Patented June 28, 1921.
Serial No. 242,268.
of the tape being misplaced or blown by the wind outside of the receptacle which is likely to happen where a waste basket is used or the open top of the receptacle is some distance below the point where the end of the tape is directed downwardly from the machine and to this end I form the receptacle shown at ll with an upwardly projecting end 5 having); side walls and an open front, the body ot the receptacle being of convenient size, of any ordinary or improved shape, as I will hereinafter explain. It will be observed from Fig. 1 that the projection b will e'li cctually prevent any displacement of the tape as it is protected by the back and side walls of the projection and is guided with certainty into the receptacle proper.
As shown in F 1 i provide the receptacle with hooks 0 Li) the top and bottom which may be readily hooked over the ordinary cross bars of the machine. In a type writer the device may be applied to the side of he machine and the receptacle may be of different shape to receive the letters and envelops or other work turned out by the typist.
.I may vary the fastening or supporting means oi the receptacle as shown in Fig. 2, which a face view of the receptacle with a part of the frame of the machine shown. In this view supplemental wires (Z are made slightly heavier than the wires of the re ceptacle proper so as to support the hooks 0 at the lower end and in this figure I have shown slightly ditterent means for supporting the upper end of the receptacle. these consisting or" pivoted arms 0 which have bent ends as shown at c in Fig. 3 to fit around the leg of the stand. The arms 0 are pivoted at c and are adapted to be swung on the pivots by using the spring button or knob 0* to release the arms from the legs of the machine when it is desirable to detach. the receptacle. 1 may, oi course. use other forms ot fastening devices of a well known type.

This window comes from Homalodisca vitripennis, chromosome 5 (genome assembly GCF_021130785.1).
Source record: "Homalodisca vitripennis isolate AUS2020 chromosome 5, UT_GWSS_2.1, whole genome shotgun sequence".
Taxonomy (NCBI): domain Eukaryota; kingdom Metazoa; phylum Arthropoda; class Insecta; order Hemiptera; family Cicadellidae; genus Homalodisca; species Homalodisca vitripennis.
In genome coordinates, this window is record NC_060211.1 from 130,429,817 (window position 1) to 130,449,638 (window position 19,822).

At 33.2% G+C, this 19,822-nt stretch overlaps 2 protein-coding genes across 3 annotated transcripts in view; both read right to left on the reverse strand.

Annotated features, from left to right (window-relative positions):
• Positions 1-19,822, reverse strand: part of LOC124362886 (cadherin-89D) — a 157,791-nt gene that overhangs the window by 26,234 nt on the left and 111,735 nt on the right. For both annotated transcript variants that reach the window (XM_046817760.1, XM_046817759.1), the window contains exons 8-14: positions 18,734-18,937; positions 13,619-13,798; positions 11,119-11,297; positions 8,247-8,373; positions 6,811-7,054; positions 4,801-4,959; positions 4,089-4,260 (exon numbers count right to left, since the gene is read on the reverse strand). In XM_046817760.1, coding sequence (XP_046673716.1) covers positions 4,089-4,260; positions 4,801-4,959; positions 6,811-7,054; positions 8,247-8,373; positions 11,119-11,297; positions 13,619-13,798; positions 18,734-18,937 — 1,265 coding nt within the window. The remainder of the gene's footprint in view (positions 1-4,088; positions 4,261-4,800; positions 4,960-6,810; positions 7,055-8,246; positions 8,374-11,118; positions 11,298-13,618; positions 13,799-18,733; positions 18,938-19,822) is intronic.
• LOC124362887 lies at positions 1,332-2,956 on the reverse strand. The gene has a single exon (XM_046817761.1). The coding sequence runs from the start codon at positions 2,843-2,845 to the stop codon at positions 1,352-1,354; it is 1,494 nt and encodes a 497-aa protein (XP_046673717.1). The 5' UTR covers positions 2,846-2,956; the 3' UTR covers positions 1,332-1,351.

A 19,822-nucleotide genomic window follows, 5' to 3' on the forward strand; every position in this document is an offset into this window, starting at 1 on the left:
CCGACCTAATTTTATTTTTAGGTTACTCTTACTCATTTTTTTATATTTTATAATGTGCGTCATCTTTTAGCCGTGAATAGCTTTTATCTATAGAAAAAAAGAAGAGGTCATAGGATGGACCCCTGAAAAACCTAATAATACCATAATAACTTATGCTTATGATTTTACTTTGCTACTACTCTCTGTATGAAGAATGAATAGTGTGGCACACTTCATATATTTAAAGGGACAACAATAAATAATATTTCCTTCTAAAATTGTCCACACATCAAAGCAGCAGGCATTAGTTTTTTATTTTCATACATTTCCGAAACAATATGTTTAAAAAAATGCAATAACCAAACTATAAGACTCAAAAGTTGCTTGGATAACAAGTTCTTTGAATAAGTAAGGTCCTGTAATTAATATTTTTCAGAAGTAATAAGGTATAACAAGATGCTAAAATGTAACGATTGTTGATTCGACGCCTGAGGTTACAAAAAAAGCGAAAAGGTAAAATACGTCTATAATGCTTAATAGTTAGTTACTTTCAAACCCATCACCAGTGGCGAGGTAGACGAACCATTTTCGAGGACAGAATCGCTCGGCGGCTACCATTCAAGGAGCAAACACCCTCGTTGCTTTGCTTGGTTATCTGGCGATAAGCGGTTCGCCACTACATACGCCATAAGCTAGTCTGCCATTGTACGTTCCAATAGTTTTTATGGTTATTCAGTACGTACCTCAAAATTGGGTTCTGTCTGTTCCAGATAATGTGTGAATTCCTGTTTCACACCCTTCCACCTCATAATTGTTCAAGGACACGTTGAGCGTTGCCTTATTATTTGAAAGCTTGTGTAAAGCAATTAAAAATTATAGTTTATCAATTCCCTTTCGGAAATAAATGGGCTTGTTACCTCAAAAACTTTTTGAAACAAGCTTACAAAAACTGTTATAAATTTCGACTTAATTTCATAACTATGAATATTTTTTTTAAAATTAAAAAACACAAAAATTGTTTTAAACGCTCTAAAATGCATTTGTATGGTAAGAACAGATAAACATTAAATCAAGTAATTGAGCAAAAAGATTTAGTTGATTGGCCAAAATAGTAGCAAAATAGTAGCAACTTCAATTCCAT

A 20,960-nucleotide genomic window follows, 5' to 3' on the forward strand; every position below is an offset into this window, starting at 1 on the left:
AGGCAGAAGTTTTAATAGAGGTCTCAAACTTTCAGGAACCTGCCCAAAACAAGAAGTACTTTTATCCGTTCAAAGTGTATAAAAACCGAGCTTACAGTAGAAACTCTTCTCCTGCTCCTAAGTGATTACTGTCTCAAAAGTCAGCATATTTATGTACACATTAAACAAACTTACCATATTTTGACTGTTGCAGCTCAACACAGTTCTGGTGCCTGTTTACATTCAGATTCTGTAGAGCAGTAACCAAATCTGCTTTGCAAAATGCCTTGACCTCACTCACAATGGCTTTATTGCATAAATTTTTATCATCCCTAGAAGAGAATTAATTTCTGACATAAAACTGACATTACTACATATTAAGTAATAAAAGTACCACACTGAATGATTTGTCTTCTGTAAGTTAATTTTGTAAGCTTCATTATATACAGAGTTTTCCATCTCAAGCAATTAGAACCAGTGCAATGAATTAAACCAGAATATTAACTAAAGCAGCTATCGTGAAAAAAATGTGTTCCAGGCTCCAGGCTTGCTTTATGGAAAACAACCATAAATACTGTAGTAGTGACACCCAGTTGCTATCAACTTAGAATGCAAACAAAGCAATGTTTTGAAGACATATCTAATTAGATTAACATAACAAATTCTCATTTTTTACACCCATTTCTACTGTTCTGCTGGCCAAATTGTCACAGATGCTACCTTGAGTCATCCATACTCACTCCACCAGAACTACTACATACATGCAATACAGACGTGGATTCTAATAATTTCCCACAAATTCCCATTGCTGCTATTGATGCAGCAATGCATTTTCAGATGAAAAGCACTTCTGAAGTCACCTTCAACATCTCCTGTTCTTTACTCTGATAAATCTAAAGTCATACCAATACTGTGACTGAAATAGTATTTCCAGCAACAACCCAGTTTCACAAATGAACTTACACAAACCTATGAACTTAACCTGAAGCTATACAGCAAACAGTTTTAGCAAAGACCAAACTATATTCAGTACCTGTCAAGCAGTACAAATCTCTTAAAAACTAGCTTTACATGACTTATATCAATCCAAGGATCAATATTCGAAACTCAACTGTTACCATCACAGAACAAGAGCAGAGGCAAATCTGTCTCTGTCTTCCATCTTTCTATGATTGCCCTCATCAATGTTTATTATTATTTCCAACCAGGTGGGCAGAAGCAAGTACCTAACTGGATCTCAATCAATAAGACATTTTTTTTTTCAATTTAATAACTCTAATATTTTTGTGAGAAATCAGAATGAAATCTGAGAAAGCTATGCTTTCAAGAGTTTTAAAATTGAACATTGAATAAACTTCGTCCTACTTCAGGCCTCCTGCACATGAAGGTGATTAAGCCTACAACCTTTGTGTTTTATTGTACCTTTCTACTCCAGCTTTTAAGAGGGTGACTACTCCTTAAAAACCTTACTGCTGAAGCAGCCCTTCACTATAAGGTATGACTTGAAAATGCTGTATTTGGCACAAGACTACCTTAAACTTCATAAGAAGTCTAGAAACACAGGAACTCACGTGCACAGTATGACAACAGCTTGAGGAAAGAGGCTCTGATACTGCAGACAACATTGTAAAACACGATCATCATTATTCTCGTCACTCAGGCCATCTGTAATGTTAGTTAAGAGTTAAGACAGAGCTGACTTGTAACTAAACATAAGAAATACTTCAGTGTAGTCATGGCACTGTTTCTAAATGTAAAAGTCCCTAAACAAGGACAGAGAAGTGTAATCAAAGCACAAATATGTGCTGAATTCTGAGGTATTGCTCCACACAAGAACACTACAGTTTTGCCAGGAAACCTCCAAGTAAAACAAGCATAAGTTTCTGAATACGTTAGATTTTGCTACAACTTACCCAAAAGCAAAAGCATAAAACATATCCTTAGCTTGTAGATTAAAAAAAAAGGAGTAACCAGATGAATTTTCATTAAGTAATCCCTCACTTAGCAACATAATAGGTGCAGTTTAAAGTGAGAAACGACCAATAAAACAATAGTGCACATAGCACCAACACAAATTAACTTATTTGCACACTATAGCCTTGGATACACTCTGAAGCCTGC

In Fig. i I have shown how the device may be used as a rece iitacle for waste paper and arranged alongside ot a desk. The projection i) in this case extends above the desk so that the waste material may be pushed into the basket or receptacle and the upwardly projecting" walls will properly direct and prevent it from being pushed onto the floor. The walls ofthe receptacle may be flared, itdesired.
As shown in Fig. 5 I may elaborate the device to the extent of having a spring pressed door as at e which opens inwardly and will require some pressure to force the waste material through it into the receptacle and in this case the upper part of the receptacle may becovered, as at f, forming a completely closed top with the spring pressed door closing the opening thereto.